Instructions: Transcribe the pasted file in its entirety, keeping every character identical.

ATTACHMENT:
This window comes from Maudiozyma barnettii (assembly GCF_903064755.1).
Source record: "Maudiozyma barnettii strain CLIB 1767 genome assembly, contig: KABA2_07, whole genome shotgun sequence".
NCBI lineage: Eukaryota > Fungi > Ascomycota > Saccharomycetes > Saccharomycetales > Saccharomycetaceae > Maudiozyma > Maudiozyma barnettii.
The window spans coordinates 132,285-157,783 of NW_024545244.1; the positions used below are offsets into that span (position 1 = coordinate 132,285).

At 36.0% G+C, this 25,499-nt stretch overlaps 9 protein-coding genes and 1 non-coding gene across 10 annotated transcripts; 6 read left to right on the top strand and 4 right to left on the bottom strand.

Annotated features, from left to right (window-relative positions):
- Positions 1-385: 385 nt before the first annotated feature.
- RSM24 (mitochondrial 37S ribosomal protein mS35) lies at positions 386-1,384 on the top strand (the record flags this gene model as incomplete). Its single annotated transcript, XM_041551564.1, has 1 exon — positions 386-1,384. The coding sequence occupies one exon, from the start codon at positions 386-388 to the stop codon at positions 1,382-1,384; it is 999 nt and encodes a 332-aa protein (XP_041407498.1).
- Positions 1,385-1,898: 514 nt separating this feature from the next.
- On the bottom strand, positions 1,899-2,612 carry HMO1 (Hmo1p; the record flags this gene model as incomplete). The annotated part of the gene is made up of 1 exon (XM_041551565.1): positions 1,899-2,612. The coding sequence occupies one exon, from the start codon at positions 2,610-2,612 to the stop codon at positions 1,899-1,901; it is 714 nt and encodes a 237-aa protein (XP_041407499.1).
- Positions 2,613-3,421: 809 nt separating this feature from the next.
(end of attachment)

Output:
This window comes from Maudiozyma barnettii (assembly GCF_903064755.1).
Source record: "Maudiozyma barnettii strain CLIB 1767 genome assembly, contig: KABA2_07, whole genome shotgun sequence".
NCBI lineage: Eukaryota > Fungi > Ascomycota > Saccharomycetes > Saccharomycetales > Saccharomycetaceae > Maudiozyma > Maudiozyma barnettii.
The window spans coordinates 132,285-157,783 of NW_024545244.1; the positions used below are offsets into that span (position 1 = coordinate 132,285).

At 36.0% G+C, this 25,499-nt stretch overlaps 9 protein-coding genes and 1 non-coding gene across 10 annotated transcripts; 6 read left to right on the top strand and 4 right to left on the bottom strand.

Annotated features, from left to right (window-relative positions):
- Positions 1-385: 385 nt before the first annotated feature.
- RSM24 (mitochondrial 37S ribosomal protein mS35) lies at positions 386-1,384 on the top strand (the record flags this gene model as incomplete). Its single annotated transcript, XM_041551564.1, has 1 exon — positions 386-1,384. The coding sequence occupies one exon, from the start codon at positions 386-388 to the stop codon at positions 1,382-1,384; it is 999 nt and encodes a 332-aa protein (XP_041407498.1).
- Positions 1,385-1,898: 514 nt separating this feature from the next.
- On the bottom strand, positions 1,899-2,612 carry HMO1 (Hmo1p; the record flags this gene model as incomplete). The annotated part of the gene is made up of 1 exon (XM_041551565.1): positions 1,899-2,612. The coding sequence occupies one exon, from the start codon at positions 2,610-2,612 to the stop codon at positions 1,899-1,901; it is 714 nt and encodes a 237-aa protein (XP_041407499.1).
- Positions 2,613-3,421: 809 nt separating this feature from the next.